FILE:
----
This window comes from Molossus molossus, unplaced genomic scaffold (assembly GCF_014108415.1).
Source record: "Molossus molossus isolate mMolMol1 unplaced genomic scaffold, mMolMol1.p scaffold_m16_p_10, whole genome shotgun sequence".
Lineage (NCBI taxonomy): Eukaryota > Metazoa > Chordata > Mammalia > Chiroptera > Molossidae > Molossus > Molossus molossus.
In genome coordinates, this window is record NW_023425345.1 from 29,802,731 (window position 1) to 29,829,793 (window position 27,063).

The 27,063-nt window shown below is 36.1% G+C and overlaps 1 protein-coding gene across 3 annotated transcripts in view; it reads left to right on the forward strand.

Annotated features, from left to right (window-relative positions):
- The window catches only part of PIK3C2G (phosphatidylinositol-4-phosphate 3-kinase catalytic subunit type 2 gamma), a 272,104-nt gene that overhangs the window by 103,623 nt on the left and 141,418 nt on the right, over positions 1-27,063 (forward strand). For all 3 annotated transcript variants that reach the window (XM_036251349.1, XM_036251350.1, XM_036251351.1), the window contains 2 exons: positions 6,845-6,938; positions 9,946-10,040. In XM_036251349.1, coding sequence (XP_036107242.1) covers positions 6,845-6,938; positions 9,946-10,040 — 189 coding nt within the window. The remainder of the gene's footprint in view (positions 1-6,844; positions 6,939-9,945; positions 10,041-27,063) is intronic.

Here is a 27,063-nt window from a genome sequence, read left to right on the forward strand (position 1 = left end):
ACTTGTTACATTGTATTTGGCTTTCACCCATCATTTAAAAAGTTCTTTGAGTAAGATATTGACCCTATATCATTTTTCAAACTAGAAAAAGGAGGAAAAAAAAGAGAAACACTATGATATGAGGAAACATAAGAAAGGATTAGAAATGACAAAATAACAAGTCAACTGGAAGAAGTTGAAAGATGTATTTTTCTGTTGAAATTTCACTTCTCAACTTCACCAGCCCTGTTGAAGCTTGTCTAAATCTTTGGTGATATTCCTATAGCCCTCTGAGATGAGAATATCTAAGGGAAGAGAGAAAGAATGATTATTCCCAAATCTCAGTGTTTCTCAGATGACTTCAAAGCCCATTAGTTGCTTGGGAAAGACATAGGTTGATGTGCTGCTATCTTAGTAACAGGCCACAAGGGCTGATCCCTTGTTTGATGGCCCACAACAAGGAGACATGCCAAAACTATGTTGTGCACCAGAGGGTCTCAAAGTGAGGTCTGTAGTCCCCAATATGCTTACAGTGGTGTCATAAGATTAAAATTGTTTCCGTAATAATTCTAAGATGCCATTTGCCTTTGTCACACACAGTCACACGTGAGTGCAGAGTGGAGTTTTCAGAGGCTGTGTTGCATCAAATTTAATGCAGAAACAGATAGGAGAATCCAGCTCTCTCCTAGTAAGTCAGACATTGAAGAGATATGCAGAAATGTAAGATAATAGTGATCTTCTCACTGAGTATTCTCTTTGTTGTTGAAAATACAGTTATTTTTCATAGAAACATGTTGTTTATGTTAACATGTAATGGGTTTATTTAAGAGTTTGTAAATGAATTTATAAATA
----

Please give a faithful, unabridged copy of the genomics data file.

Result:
This window comes from Molossus molossus, unplaced genomic scaffold (assembly GCF_014108415.1).
Source record: "Molossus molossus isolate mMolMol1 unplaced genomic scaffold, mMolMol1.p scaffold_m16_p_10, whole genome shotgun sequence".
Lineage (NCBI taxonomy): Eukaryota > Metazoa > Chordata > Mammalia > Chiroptera > Molossidae > Molossus > Molossus molossus.
In genome coordinates, this window is record NW_023425345.1 from 29,802,731 (window position 1) to 29,829,793 (window position 27,063).

The 27,063-nt window shown below is 36.1% G+C and overlaps 1 protein-coding gene across 3 annotated transcripts in view; it reads left to right on the forward strand.

Annotated features, from left to right (window-relative positions):
- The window catches only part of PIK3C2G (phosphatidylinositol-4-phosphate 3-kinase catalytic subunit type 2 gamma), a 272,104-nt gene that overhangs the window by 103,623 nt on the left and 141,418 nt on the right, over positions 1-27,063 (forward strand). For all 3 annotated transcript variants that reach the window (XM_036251349.1, XM_036251350.1, XM_036251351.1), the window contains 2 exons: positions 6,845-6,938; positions 9,946-10,040. In XM_036251349.1, coding sequence (XP_036107242.1) covers positions 6,845-6,938; positions 9,946-10,040 — 189 coding nt within the window. The remainder of the gene's footprint in view (positions 1-6,844; positions 6,939-9,945; positions 10,041-27,063) is intronic.

Here is a 27,063-nt window from a genome sequence, read left to right on the forward strand (position 1 = left end):
ACTTGTTACATTGTATTTGGCTTTCACCCATCATTTAAAAAGTTCTTTGAGTAAGATATTGACCCTATATCATTTTTCAAACTAGAAAAAGGAGGAAAAAAAAGAGAAACACTATGATATGAGGAAACATAAGAAAGGATTAGAAATGACAAAATAACAAGTCAACTGGAAGAAGTTGAAAGATGTATTTTTCTGTTGAAATTTCACTTCTCAACTTCACCAGCCCTGTTGAAGCTTGTCTAAATCTTTGGTGATATTCCTATAGCCCTCTGAGATGAGAATATCTAAGGGAAGAGAGAAAGAATGATTATTCCCAAATCTCAGTGTTTCTCAGATGACTTCAAAGCCCATTAGTTGCTTGGGAAAGACATAGGTTGATGTGCTGCTATCTTAGTAACAGGCCACAAGGGCTGATCCCTTGTTTGATGGCCCACAACAAGGAGACATGCCAAAACTATGTTGTGCACCAGAGGGTCTCAAAGTGAGGTCTGTAGTCCCCAATATGCTTACAGTGGTGTCATAAGATTAAAATTGTTTCCGTAATAATTCTAAGATGCCATTTGCCTTTGTCACACACAGTCACACGTGAGTGCAGAGTGGAGTTTTCAGAGGCTGTGTTGCATCAAATTTAATGCAGAAACAGATAGGAGAATCCAGCTCTCTCCTAGTAAGTCAGACATTGAAGAGATATGCAGAAATGTAAGATAATAGTGATCTTCTCACTGAGTATTCTCTTTGTTGTTGAAAATACAGTTATTTTTCATAGAAACATGTTGTTTATGTTAACATGTAATGGGTTTATTTAAGAGTTTGTAAATGAATTTATAAATA